The average annual precipitation for the Cuivre River Basin is 36 inches. Precipitation peaks in spring (March-May) and averages 12 inches. Precipitation is next highest in summer and fall (11 inches each season), and lowest in winter (5-6 inches). For comparison, the state’s average annual precipitation ranges from 32 inches in the northwest to 48 inches in the southeast (Missouri Department of Natural Resources 1986).
U.S. Geological Gaging Stations
Only one U.S. Geological Survey (USGS) gaging station, number 05514500, is active in the Cuivre River Basin. It is located on the Cuivre River, on the downstream side of the U.S. Highway 61 bridge, 1.2 miles downstream from the confluence of the North Fork Cuivre River and the West Fork Cuivre River, and 2 miles north of Troy in Lincoln County (Table Hy01; Figure Hy01). The datum of the gage is 450.27 feet above the National Geodetic Vertical Datum of 1929. It is a water-stage recorder and crest-stage gage. It has been recording hydrographic data from February 1922 to July 1972 and May 1979 to the present. Water-quality data was collected as this station from 1972 to 1975 and from 1982 to the present. A National Weather Service gage-height telemeter also is present at this site. From October 1930 to July 1939 there was a nonrecording gage at the present site. Prior to October 1930, there was a nonrecording gage 3 miles downstream of the present one, at datum 445.96 feet. There are six other gage stations (three low-flow and three crest-stage record stations) in the basin which are currently inactive (Table Hy01; Figure Hy01). They were used before 1966.
Permanence/Intermittence of Flow in Stream Reaches
Permanence of stream flow and pools was determined for fourth-order-and-larger streams from USGS topographic maps and literature review. No streams in the Cuivre River Basin are currently identified as losing streams by the Missouri Department of Natural Resources, Division of Geology and Land Survey (Duchrow 1992a). The USGS identified perennial reaches of stream with solid blue lines, defining perennial as streams having water 12 months of the year during years of normal precipitation. Intermittent streams were indicated by a broken line and were defined as streams carrying water less than 12 months of the year. Funk (1968) classified streams as permanent if they had flow during drought. Funk’s classification was meant to identify streams capable of sustaining fish populations. The results of these two methods are summarized in Table Hy02.
In general, fewer miles of stream had permanent pools during drought than were indicated as perennial stream by the USGS. The entire seventh order reach of the Cuivre River always has water that supports fish. Seventy to 75 percent of the West Fork Cuivre River and the North Fork Cuivre River have permanent pools.
Average Annual Discharge
The average annual discharge at gage station #05514500 on the Cuivre River near Troy for the last 61-year period is 650 cubic feet per second (U.S. Geological Survey 1990). Actual discharge into the Mississippi River is larger because drainage from 305 square miles enters Cuivre River below this gage station. Stream flows are lowest in August, September and October and highest in March, April and May (Figure Hy02). The highest instantaneous peak flow, 120,000 cfs, was recorded on October 5, 1941. The lowest instantaneous peak flow was 0 cfs and occurred several times.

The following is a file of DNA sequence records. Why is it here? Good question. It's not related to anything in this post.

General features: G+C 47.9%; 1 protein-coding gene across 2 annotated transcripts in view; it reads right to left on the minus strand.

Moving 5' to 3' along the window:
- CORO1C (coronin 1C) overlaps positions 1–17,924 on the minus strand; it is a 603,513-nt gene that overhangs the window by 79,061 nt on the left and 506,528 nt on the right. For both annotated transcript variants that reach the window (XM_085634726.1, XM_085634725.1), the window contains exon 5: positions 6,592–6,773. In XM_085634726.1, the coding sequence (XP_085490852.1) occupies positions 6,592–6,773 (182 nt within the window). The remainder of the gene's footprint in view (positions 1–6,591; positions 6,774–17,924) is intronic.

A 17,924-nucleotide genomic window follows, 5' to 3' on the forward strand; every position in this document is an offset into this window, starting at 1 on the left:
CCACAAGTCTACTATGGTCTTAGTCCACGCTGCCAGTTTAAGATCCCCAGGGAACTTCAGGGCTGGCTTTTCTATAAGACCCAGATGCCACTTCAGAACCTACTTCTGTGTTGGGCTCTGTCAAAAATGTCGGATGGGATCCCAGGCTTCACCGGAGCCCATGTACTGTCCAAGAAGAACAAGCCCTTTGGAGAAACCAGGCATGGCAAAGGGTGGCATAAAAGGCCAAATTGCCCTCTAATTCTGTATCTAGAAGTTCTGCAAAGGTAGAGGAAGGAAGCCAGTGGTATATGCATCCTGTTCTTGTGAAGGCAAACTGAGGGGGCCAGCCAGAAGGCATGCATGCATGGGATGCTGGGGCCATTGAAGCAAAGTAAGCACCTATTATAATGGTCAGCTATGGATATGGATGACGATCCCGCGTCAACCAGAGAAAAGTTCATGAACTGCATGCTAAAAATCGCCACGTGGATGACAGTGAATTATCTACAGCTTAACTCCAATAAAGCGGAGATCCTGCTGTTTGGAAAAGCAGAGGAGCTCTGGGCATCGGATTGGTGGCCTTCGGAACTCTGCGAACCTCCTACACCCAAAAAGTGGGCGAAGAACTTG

Detailed Hydrologic Data
7-day Q2, Q10, Q20 low flows and slope index:
Every 20 years Cuivre River flows fall below 0.1 cfs for seven days. Available seven-day Q2, Q10 and Q20 flows for the Cuivre River, the West Fork Cuivre River, the North Fork Cuivre River and Big Creek are summarized in Table Hy03. The slope index (the ratio of the seven-day Q2 to Q20) for the Cuivre River gaging station near Troy is 45. This indicates highly variable low flows. A slope index of 45 is high even for the Dissected Till Plains physiographic region (Spears and Schrader 1989).
Flow duration curve and 90:10 ratio:
Figure Hy03 shows a flow duration curve which allows for interbasin comparisons of discharge variability. Median discharge (discharge exceeded 50% of the time) is about 100 cfs. The 90:10 ratio (discharge exceeded 90% of the time to that exceeded 10% of the time) is 218. This value indicates highly variable flows.
Flood Frequency Flood magnitude for the Cuivre River near Troy, Lincoln County, is provided in Table Hy04 for 2-5-, 10-, 25-, 50- and 100-year recurrence intervals. The flood magnitude for the Cuivre River is high for its small basin area (Hauth 1974). The Corps of Engineers (Corps of Engineers 1991) identified three locations along the Cuivre River and one site along the North Fork Cuivre River that frequently flood; the town of Old Monroe; near the town of Chain of Rocks; Highway C to Highway 61; and the town of Silex.
Dam and Hydropower Influence In 1985, the Missouri Department of Natural Resources (MDNR) inventorial 3,789 large lakes (dam height at least 6 feet and impounding 50 or more acre-feet or dam at least 25 feet high and storing at least 15 acre-feet of water) in the state (MDNR 1986). Its survey indicated that four of the six counties within the basin had 85-100 dams. Two counties, Lincoln and Pike had 45-65 impoundments. This is a high density of large lakes when compared with other areas around the state. No hydroelectric power reservoirs are located within the Cuivre watershed. However, the lower reaches of the Cuivre River (up to the vicinity of Moscow Mills) are influenced by the stage of the Mississippi River regulated by Lock and Dam 26R near Alton, Illinois. Near the mouth of the Cuivre River, the mean pool elevation in the Mississippi River is 423.2 feet m.s.l.; its highest pool elevation, 442.5 feet m.s.l., occurred in April 1973. During dry periods the water level rarely drops below 418 feet m.s.